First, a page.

In January 2018, we entered into a global licence agreement with Eisai for an EP4 antagonist. In May 2018, we raised USD 53 million in our Series B fundraising round. In July, we entered into a global license agreement with Novartis for Buparlisib. In August, we opened our new USA headquarters in North Brunswick, New Jersey. At the end of 2018, we reached an agreement with the US FDA to initiate phase III clinical trials for AN2025 (Buparlisib).

In January 2019, we announced a landmark clinical collaboration with MSD (Merck & Co. in the US and Canada) to evaluate the combination of Adlai Nortye’s AN0025 (EP4 Antagonist) and Merck’s anti-PD-1 therapy, KEYTRUDA® (pembrolizumab), in patients with solid tumors. In March 2019, we received NMPA approval for Phase III clinical trials for AN1004 (Pelareorep).

The main contributing factors have been the powerful values at the core of Adlai Nortye, and a highly productive team. This is what has allowed us to set so many key milestones in the past three years. In the past three years, we might be one of the fastest growing biotech companies in China. The Chinese biotech industry itself is already moving at supersonic speeds to catch up to international norms but I think Adlai Nortye is running even faster.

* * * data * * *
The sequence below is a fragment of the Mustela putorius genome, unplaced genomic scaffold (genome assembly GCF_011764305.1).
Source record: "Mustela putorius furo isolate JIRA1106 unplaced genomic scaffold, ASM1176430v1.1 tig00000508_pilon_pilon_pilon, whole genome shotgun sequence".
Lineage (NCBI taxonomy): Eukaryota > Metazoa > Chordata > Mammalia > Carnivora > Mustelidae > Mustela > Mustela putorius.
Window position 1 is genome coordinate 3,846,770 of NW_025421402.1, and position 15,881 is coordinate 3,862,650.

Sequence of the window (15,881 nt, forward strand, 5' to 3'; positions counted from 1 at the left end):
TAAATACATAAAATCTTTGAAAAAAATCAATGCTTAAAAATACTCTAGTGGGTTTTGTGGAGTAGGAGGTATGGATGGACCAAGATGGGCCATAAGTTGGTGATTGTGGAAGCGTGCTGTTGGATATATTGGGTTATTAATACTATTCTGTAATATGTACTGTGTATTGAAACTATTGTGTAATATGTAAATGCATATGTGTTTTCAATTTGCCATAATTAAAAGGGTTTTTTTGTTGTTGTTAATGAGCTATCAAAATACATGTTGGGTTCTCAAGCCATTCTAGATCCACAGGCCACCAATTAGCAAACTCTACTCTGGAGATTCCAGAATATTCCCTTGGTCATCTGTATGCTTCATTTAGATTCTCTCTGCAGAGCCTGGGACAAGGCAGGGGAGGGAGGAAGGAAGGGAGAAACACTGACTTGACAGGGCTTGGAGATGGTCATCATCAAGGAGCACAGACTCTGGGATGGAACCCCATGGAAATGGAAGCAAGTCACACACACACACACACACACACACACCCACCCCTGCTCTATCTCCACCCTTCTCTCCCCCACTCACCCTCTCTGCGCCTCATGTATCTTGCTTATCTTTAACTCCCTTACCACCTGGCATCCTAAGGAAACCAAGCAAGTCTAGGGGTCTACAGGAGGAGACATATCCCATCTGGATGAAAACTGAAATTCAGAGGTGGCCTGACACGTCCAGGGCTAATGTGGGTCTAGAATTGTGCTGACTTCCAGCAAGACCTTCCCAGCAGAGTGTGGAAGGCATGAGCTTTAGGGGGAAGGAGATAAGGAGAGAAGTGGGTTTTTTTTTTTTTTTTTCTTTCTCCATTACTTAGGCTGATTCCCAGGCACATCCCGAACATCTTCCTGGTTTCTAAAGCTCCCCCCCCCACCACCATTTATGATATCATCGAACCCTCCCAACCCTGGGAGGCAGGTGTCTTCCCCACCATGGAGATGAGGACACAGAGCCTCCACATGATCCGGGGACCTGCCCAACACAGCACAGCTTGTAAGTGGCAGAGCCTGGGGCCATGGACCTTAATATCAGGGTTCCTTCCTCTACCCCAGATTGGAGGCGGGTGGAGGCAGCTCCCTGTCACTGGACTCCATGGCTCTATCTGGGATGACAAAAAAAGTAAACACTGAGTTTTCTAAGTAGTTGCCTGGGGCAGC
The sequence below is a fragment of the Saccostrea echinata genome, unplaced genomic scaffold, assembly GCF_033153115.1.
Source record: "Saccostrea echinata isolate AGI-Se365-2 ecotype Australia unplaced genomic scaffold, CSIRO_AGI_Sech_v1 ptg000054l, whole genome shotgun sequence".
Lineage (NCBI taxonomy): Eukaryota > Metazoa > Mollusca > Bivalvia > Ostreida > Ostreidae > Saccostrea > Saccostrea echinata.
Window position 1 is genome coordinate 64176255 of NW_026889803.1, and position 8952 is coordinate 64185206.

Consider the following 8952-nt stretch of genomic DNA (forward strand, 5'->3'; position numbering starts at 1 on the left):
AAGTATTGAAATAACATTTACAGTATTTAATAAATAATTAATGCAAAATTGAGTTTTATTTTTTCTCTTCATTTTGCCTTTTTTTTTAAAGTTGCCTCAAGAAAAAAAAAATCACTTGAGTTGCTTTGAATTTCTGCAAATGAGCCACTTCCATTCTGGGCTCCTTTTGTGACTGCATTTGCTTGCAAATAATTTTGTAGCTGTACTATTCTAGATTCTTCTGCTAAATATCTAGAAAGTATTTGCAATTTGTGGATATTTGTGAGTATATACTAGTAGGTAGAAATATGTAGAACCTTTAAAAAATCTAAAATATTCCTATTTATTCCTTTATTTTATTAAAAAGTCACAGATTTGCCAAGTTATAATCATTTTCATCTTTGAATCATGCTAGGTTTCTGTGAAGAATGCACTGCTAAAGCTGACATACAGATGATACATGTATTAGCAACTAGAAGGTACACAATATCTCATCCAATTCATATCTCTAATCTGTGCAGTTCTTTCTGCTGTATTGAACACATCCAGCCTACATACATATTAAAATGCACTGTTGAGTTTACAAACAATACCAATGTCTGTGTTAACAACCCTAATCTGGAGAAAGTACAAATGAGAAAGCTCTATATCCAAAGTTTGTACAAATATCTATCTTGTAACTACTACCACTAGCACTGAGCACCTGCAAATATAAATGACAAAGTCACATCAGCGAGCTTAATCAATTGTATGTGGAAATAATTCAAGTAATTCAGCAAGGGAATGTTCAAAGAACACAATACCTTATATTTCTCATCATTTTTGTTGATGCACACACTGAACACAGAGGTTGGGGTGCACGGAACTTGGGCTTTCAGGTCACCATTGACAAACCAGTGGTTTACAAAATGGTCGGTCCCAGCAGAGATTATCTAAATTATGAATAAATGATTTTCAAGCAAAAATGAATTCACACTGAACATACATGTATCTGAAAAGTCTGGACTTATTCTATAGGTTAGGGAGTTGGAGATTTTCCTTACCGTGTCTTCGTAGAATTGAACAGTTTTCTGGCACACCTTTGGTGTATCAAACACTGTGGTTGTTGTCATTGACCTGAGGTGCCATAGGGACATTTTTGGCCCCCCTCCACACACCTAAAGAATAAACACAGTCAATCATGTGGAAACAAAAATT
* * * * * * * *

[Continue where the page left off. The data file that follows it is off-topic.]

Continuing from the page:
With immuno-oncology being such a crowded field, especially in China, how do you ensure that Adlai Nortye’s portfolio is well-differentiated and competitive?

If you look at the typical biotech companies in the US or Europe, they often tend to be single-asset companies, or they have a couple of assets, at most. In China, many companies have the opportunity to establish more of a platform company with a much richer pipeline of assets. Comparatively, this lowers the risks involved with drug discovery and development.

For Adlai Nortye, this is a very important strategy for us, especially because we focus on immuno-oncology, which is the future of oncology. The future of immuno-oncology is definitely in combination therapy. Only a company with a rich pipeline can be competitive when it comes to combination therapy. This is why we have focused on the breadth of our pipeline.

Our portfolio is also extremely innovative. This also differentiates us from many other Chinese biotechs, which mainly tend to focus on ‘me too’s. Such ‘me too’s could be competitive in China or even in the Asia-Pacific region but it is difficult for them to compete internationally.

We will also focus on maximizing the combined potential of our internally-developed assets and our licensed-in assets.